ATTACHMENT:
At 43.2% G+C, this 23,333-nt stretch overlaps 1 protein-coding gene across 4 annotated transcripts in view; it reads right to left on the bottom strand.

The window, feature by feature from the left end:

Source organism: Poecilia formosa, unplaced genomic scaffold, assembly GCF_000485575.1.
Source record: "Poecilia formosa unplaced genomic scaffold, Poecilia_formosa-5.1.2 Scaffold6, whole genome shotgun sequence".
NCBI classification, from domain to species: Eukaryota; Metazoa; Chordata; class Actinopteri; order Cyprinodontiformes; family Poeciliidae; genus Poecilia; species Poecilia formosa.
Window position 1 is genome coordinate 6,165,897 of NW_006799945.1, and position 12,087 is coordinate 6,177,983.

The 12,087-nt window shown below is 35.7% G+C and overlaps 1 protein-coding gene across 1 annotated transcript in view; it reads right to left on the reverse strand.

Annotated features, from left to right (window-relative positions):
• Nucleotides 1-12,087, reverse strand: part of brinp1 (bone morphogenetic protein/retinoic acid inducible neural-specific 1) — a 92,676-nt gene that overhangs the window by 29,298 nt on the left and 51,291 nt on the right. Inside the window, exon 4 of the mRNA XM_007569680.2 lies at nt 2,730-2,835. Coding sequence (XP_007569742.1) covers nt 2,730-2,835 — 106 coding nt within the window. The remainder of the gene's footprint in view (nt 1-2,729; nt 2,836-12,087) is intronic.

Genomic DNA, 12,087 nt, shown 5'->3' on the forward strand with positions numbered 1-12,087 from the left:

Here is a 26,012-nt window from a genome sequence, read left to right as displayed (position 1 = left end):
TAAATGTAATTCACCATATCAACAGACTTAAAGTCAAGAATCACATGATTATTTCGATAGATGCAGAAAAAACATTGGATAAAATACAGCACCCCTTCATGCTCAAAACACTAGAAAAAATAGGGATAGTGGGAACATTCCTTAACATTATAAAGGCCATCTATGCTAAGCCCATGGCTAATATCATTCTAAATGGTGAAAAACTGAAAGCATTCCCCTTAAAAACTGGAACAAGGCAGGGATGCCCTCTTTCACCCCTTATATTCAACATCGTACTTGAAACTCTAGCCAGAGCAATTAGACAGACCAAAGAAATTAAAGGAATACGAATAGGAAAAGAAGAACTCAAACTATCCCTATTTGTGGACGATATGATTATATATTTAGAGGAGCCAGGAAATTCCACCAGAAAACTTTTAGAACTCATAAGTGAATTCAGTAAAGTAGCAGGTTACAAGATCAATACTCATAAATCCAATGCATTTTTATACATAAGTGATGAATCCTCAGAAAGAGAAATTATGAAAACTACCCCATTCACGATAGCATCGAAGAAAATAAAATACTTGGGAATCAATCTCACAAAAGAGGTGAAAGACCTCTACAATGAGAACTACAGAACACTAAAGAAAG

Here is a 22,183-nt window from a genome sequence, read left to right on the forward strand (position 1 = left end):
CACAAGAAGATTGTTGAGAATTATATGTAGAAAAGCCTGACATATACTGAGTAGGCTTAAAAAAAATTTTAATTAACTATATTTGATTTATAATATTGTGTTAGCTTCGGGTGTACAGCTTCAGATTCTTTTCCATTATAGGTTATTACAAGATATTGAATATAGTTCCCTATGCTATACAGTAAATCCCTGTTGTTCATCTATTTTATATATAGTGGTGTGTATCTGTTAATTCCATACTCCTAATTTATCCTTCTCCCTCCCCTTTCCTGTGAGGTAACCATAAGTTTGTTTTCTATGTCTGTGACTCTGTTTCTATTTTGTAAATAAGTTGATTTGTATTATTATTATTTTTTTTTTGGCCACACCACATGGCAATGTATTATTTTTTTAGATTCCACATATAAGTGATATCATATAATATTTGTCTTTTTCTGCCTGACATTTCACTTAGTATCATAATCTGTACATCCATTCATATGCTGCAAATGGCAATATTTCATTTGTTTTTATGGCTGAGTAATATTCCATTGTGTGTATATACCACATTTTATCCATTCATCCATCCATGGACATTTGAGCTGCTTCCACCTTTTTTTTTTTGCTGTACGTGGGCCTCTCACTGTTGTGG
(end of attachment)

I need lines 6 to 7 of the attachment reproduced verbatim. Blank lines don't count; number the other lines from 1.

Window position 1 is genome coordinate 6,165,897 of NW_006799945.1, and position 12,087 is coordinate 6,177,983.

The 12,087-nt window shown below is 35.7% G+C and overlaps 1 protein-coding gene across 1 annotated transcript in view; it reads right to left on the reverse strand.